Tuesday, August 1, 2017

Review: The Dress in the Window by Sofia Grant

History books record the fact that World War II allowed women to enter the workplace, replacing all of the young men who went off to fight in Europe and the Pacific but far less frequently do they address how women survived the hard aftermath of war, especially those women whose husbands, fiances, or sons didn't come home or only came home in flag-draped coffins. With so many men home from the war, women's professional options were limited and what was available was appallingly low paid, even for those women who desperately needed jobs to support themselves and their families.  So many of these all female households struggled to stay one step ahead of their bills. Sofia Grant's novel, The Dress in the Window, is the story of one such family, determined to survive and eventually to thrive.

Sisters Jeanne and Peggy live with Peggy's mother-in-law and Peggy's young daughter in a poor mill town just outside of Philadelphia. Their life is not one that any of them once imagined. Jeanne's fiance and Peggy's husband both died in the war and with their own parents dead, they had no choice but to move in with the widowed Thelma. The three women scrimp to make ends meet as they collectively raise little Tommie, born after her father's death in Europe. The sisters work together, Peggy drawing dress designs and Jeanne sewing the dresses, to sell to better off women in their small community, helping to supplement their meager income. Both of them have a talent for fashion but although they are working together and love each other dearly, they still harbor long standing resentments about each other, resentments that sometimes cause them to lie and keep secrets, both large and small. Thelma also has secrets and as she chooses to divulge them (or not), her relationships with each of the sisters changes. All three women, working together or for themselves, are survivors, having endured so much loss, and each of them wants a chance to chase her own dreams in the world of fashion and the world of fabric but how they each go about reaching for their dreams might tear them apart forever.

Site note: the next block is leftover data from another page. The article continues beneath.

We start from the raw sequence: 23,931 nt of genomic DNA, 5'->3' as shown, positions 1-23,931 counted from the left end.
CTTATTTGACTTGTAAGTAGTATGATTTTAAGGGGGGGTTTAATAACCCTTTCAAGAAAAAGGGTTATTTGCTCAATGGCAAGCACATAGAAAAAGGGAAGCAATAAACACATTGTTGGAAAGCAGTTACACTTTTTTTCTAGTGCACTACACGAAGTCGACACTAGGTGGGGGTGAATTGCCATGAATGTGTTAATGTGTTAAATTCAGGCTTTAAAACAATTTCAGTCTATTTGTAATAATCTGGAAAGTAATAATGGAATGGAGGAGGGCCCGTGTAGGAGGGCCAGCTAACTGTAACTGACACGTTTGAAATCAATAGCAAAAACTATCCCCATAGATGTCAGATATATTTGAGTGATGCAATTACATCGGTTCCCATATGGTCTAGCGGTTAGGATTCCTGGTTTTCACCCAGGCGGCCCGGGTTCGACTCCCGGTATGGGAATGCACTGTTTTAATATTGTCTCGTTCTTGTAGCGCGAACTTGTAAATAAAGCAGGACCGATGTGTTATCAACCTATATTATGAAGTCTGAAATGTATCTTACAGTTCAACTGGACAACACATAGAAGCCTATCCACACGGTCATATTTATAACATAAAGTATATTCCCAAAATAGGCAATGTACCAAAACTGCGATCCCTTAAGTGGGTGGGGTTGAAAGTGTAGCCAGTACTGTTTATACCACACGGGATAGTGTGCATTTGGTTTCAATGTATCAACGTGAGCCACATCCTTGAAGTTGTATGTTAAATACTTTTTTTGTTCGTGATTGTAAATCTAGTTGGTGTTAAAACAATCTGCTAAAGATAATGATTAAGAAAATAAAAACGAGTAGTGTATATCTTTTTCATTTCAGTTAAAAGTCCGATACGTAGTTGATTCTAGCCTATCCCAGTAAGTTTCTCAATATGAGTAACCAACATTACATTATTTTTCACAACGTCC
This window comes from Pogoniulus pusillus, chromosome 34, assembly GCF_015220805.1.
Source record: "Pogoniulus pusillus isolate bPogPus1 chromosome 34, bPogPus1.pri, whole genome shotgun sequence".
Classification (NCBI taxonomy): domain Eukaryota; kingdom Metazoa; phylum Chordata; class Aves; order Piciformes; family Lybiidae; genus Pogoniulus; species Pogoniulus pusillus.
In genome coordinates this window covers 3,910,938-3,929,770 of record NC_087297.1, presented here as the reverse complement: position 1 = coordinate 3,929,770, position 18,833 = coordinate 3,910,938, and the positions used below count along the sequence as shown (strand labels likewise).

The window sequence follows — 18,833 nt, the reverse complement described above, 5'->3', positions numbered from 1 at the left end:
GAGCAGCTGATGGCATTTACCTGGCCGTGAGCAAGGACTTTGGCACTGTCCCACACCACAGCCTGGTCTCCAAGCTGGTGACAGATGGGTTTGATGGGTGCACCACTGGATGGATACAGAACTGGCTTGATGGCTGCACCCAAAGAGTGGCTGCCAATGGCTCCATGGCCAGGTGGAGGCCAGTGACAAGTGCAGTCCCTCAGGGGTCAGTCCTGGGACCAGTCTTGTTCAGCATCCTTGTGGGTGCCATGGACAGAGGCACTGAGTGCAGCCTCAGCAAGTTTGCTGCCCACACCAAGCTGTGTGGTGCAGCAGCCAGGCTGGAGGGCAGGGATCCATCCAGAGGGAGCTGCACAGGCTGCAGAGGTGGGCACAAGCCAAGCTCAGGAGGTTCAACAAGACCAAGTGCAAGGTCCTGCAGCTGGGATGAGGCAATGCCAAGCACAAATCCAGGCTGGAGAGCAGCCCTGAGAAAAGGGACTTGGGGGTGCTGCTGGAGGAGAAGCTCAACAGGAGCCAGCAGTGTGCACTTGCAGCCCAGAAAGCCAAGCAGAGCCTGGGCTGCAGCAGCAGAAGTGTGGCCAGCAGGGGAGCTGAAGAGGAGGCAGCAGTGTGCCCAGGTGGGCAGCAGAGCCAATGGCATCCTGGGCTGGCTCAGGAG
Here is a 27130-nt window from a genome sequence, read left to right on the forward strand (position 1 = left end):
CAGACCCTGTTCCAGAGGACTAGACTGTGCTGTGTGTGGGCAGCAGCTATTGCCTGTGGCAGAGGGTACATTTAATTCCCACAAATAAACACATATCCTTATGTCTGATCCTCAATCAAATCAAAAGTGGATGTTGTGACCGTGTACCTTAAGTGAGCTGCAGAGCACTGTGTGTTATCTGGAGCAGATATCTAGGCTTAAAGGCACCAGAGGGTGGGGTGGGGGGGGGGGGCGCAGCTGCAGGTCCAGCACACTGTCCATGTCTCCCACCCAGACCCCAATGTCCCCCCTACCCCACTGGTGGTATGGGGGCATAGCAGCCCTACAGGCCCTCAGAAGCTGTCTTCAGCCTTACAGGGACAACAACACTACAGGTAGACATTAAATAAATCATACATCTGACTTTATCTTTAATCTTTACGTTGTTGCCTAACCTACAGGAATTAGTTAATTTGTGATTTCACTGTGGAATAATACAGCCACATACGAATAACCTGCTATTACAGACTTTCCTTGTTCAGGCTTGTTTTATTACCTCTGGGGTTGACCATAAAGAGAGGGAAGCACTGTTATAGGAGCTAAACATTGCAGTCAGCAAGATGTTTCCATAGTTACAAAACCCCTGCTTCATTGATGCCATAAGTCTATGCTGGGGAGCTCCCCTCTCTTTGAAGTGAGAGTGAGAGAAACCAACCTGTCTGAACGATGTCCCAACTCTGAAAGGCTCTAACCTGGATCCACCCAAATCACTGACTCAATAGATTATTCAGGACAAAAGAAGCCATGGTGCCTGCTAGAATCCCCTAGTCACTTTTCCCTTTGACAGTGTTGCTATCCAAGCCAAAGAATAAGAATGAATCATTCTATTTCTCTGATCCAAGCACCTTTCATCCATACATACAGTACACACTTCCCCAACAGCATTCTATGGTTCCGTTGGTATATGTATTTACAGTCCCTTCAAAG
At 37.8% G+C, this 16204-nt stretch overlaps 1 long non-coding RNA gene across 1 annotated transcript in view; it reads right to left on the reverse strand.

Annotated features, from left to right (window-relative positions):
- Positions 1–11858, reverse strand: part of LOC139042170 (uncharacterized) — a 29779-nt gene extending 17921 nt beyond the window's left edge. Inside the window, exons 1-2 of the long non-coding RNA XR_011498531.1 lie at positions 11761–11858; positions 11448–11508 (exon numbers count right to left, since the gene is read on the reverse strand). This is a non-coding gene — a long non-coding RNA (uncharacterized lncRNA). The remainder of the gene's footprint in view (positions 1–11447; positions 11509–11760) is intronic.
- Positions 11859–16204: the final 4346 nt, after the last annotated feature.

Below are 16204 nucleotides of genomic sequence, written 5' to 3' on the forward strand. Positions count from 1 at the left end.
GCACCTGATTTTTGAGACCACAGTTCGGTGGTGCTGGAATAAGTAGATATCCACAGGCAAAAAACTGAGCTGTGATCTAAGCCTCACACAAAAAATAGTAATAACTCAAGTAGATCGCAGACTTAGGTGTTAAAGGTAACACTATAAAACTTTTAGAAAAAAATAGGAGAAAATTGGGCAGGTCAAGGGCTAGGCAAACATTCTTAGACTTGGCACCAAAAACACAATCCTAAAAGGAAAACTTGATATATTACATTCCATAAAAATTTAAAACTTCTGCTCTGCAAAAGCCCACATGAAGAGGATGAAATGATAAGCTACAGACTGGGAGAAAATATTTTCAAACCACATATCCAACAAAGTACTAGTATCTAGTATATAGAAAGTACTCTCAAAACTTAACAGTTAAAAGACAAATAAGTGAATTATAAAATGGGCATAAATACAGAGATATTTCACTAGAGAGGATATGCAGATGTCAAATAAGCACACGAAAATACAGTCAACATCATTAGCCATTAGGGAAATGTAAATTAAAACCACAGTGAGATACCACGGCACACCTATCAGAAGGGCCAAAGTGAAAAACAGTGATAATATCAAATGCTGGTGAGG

The third person narration's focus rotates mainly amongst Thelma, Peggy, and Jeanne but young Tommie has a small bit towards the end as well. This allows the reader to see not only the choices each character makes but to understand those choices and the impact they have on each of the other characters. By moving between characters, the reader can see the conflicts coming long before the characters do and can find sympathy for all positions. Jeanne and Peggy are very realistic as sisters, bound together by a deep love for each other but also prone to jealousy and rivalry. They are quite different from one another and their way of going about achieving their professional dreams highlights that. Calling attention to not only the changing roles of women in the late 40s and early 50s, the novel also chronicles the much appreciated changes in fashion from wartime austerity to abundance and show, a reimagining that showcases not just fashion but an attitude shift of an entire nation. Grant taps into the new spirit pervading the country after the war, branding practical America as innovative and new through the struggles and rise of the sisters. The pacing of the novel is pretty consistent. As each secret is revealed, something else happens to take its place and to keep the reader turning pages.  This is a domestic and family drama as much as it is a picture of society's changing place for women.  The ending is a bit abrupt and the epilogue allows for a glossing over of some of the unresolved plot threads but in general this is a quick and pleasing read. Historical fiction lovers and those with an interest in fashion and the industry as a whole will enjoy the well researched details and the sisters who found a way into this male dominated world.

For more information about Sofia Grant and the book, check out her website, like her on Facebook, follow her on Twitter, or follow her on Instagram. Check out the book's Goodreads page, follow the rest of the blog tour, or look at the amazon reviews for others' thoughts and opinions on the book.

Thanks to Lisa from TLC Book Tours and Harper Collins for sending me a copy of this book to review.

1 comment:

  1. I imagine that the lives these women lead are typical of the experiences of many women after the war, but it is a side of the post-WWII era that I haven't read much about before.

    Thanks for being a part of the tour!


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